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Treatment of Compulsive Hoarding

This study has been completed.
Information provided by:
Boston University Identifier:
First received: November 19, 2003
Last updated: June 19, 2013
Last verified: June 2013

November 19, 2003
June 19, 2013
September 2003
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Complete list of historical versions of study NCT00073346 on Archive Site
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Treatment of Compulsive Hoarding
Treatment of Compulsive Hoarding

This study will develop and test a cognitive behavioral treatment for compulsive accumulation of goods.

Compulsive hoarding is a form of obsessive-compulsive disorder (OCD) that is characterized by excessive acquisition of possessions, difficulty discarding possessions, and excessive clutter. This condition is resistant to both pharmacological and psychotherapeutic interventions that are effective in treating other symptoms of OCD. This study will determine the effectiveness of cognitive behavioral therapy (CBT) in treating compulsive hoarding symptoms.

This study consists of three phases. In Phase 1, data from previously conducted pilot studies will be revised and expanded. In Phase 2, the revised data will be used to develop and implement a treatment manual for compulsive hoarding. During this phase, treatment will be flexibly applied to allow for variations in treatment duration and choice of techniques. During Phase 3, participants will be randomly assigned to either CBT or a wait-list control, followed by active treatment for a fixed duration. Therapist adherence and competence will be assessed through audiotaped therapy sessions.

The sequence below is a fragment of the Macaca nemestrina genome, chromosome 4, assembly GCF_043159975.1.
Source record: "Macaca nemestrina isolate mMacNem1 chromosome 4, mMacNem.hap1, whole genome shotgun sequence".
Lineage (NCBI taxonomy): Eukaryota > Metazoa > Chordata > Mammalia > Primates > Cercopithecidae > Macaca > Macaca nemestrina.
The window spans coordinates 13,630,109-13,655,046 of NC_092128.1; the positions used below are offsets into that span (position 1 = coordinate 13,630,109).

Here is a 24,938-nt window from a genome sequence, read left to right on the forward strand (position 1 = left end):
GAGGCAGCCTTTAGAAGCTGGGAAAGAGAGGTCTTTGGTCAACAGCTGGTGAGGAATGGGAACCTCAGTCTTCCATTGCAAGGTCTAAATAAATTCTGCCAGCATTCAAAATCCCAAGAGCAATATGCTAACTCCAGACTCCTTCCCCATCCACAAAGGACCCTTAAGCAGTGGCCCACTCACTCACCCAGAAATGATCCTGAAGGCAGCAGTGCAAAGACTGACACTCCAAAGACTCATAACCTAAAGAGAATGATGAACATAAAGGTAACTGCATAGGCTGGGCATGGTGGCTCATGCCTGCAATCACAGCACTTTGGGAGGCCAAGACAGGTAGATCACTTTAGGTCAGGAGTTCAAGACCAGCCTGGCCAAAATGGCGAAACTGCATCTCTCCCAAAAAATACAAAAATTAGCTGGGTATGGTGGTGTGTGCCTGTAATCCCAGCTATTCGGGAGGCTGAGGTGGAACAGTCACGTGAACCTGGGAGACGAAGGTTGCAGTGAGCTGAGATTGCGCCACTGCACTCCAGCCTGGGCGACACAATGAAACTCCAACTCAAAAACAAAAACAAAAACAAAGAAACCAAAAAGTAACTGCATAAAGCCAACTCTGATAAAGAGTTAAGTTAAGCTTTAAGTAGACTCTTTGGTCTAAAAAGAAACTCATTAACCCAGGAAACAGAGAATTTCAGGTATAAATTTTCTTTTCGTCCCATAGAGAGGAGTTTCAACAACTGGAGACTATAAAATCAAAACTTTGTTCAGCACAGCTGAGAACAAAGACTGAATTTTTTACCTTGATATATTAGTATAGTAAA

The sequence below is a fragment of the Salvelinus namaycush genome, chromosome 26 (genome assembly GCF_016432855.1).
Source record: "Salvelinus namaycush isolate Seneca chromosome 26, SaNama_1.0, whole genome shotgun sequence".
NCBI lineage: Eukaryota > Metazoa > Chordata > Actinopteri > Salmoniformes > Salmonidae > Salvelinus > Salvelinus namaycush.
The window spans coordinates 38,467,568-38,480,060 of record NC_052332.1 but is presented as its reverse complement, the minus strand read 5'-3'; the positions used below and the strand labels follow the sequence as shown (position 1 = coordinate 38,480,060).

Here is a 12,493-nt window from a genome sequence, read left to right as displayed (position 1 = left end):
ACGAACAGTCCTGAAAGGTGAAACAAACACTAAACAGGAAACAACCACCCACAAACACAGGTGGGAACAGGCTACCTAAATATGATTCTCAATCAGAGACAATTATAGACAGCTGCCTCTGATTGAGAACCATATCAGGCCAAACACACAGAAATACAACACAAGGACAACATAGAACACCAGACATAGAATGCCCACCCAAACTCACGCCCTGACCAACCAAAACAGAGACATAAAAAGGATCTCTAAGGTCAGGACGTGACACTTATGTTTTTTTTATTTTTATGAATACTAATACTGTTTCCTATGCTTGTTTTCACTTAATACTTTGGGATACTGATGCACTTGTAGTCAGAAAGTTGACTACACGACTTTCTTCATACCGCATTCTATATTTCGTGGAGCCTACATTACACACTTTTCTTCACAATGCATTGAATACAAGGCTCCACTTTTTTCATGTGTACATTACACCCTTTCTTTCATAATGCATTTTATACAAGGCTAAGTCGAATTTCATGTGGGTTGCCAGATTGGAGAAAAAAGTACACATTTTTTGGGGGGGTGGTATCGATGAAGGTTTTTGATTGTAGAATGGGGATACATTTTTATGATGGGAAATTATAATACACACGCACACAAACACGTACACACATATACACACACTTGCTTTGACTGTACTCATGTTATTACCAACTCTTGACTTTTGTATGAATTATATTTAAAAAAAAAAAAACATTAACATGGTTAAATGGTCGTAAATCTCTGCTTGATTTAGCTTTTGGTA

Phase 1
Allocation: Randomized
Endpoint Classification: Efficacy Study
Intervention Model: Parallel Assignment
Masking: Open Label
Primary Purpose: Treatment
Obsessive-Compulsive Disorder
Behavioral: Cognitive Behavioral Treatment
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*   Includes publications given by the data provider as well as publications identified by Identifier (NCT Number) in Medline.
August 2006
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Inclusion criteria:

  • Display at least moderately severe hoarding symptoms
  • Must live within 45 minutes of Boston, MA or Hartford, CT

Exclusion criteria:

  • Ten or more sessions of cognitive behavior therapy for hoarding
  • Concurrent psychotherapy or medications
  • Suicidal, psychotic, or other psychiatric symptoms requiring hospitalization
  • Compulsive buying symptoms that are part of a manic phase of bipolar disorder
  • Mental retardation, dementia, brain damage, or other cognitive dysfunction that would interfere with the study
18 Years and older
Contact information is only displayed when the study is recruiting subjects
United States
R21 MH68539, R21MH068539, DATR A2-AIA
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Boston University
National Institute of Mental Health (NIMH)
Not Provided
Boston University
June 2013

ICMJE     Data element required by the International Committee of Medical Journal Editors and the World Health Organization ICTRP